Every DUP voter knew the party would continue to hold fast against a standalone Irish Language Act and every Sinn Fein voter knew that the party would likewise hold out for one, to the neglect of more urgent issues, such as health.
Time and again those offering alternatives to this dysfunctional duopoly have been rejected at the ballot box.
When the message goes out that "the excuses need to end", perhaps it's voters as well as elected representatives who need to heed it.
For good and bad, they're a part of who we are.
The electorate can't be entirely blamed for making bad choices. The way the power-sharing Executive was set up by the Belfast Agreement made it inevitable that support would leak to whichever of the parties each side deemed strong enough to stand up to the other.
Power goes to the last two standing, so voting for a smaller party, urging compromise, ultimately risks weakening either unionism or nationalism. Why take the risk?
Within a few short years, voting for the hard man in the room became the predictable norm, even as those who warned that this would happen were dismissed as doomsayers.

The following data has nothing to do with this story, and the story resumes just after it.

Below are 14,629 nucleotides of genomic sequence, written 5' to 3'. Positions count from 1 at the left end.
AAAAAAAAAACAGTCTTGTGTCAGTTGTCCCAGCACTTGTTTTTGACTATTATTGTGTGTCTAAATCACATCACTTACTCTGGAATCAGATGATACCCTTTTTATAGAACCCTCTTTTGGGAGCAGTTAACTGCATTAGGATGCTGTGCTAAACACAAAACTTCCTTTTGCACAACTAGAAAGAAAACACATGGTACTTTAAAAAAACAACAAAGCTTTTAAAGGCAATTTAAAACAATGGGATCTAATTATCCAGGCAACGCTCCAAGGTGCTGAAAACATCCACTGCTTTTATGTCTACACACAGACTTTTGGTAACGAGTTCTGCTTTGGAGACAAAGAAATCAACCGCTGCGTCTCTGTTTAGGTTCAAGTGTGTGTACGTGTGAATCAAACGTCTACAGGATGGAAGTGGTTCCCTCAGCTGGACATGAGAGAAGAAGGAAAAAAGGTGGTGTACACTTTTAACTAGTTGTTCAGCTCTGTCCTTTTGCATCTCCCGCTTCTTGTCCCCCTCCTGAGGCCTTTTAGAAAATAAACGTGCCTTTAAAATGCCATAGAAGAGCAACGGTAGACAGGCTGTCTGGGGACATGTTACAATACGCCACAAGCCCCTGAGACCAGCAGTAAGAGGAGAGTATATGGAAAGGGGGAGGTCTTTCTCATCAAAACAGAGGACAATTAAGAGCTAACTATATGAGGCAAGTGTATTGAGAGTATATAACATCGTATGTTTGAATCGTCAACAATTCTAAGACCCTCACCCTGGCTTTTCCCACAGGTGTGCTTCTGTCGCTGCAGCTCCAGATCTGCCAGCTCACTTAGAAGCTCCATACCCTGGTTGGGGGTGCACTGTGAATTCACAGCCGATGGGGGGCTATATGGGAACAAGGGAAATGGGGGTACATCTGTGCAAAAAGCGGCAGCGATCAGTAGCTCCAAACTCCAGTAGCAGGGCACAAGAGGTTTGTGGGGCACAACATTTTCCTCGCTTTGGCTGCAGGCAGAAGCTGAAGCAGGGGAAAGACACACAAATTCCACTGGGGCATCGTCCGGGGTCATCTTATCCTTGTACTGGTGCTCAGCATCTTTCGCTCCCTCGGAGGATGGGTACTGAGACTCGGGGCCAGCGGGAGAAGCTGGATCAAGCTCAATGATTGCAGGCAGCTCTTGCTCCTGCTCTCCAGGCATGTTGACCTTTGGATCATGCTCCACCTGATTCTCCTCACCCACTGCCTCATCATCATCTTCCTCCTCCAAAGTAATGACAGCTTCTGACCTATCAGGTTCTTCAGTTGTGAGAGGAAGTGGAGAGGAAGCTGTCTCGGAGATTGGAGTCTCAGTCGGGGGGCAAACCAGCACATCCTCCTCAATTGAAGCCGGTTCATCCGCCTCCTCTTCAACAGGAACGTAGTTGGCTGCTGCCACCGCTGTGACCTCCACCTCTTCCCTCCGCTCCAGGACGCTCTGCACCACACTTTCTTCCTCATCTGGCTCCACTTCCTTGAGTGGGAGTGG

How to break that cycle remains the unanswerable question.
TUV leader Jim Allister talks about making Stormont a coalition of the willing, by allowing any parties which can find agreement with one another to form a government, as they would in any other representative system.
If that excludes either of the two main parties, then so be it. That's democracy. Would it work? Arguably not.
But we'll never know, because London and Dublin refuse to countenance changing how the system works - or, rather, how it doesn't. For that, they're as guilty as the parties themselves of encouraging this endless merry-go-round.
It could be that this moment will be different. One positive development is that the smaller parties, such as the UUP, SDLP and Alliance, will now be invited along to talks, when before they were excluded.
They should never have been left outside the door.
That may shift the dynamic back towards accommodation, rather than inflexibility, but, if it doesn't, then it would be dishonest not to admit we're all partly responsible - not just those who it's politically advantageous to blame in the emotional aftermath of Lyra McKee's murder.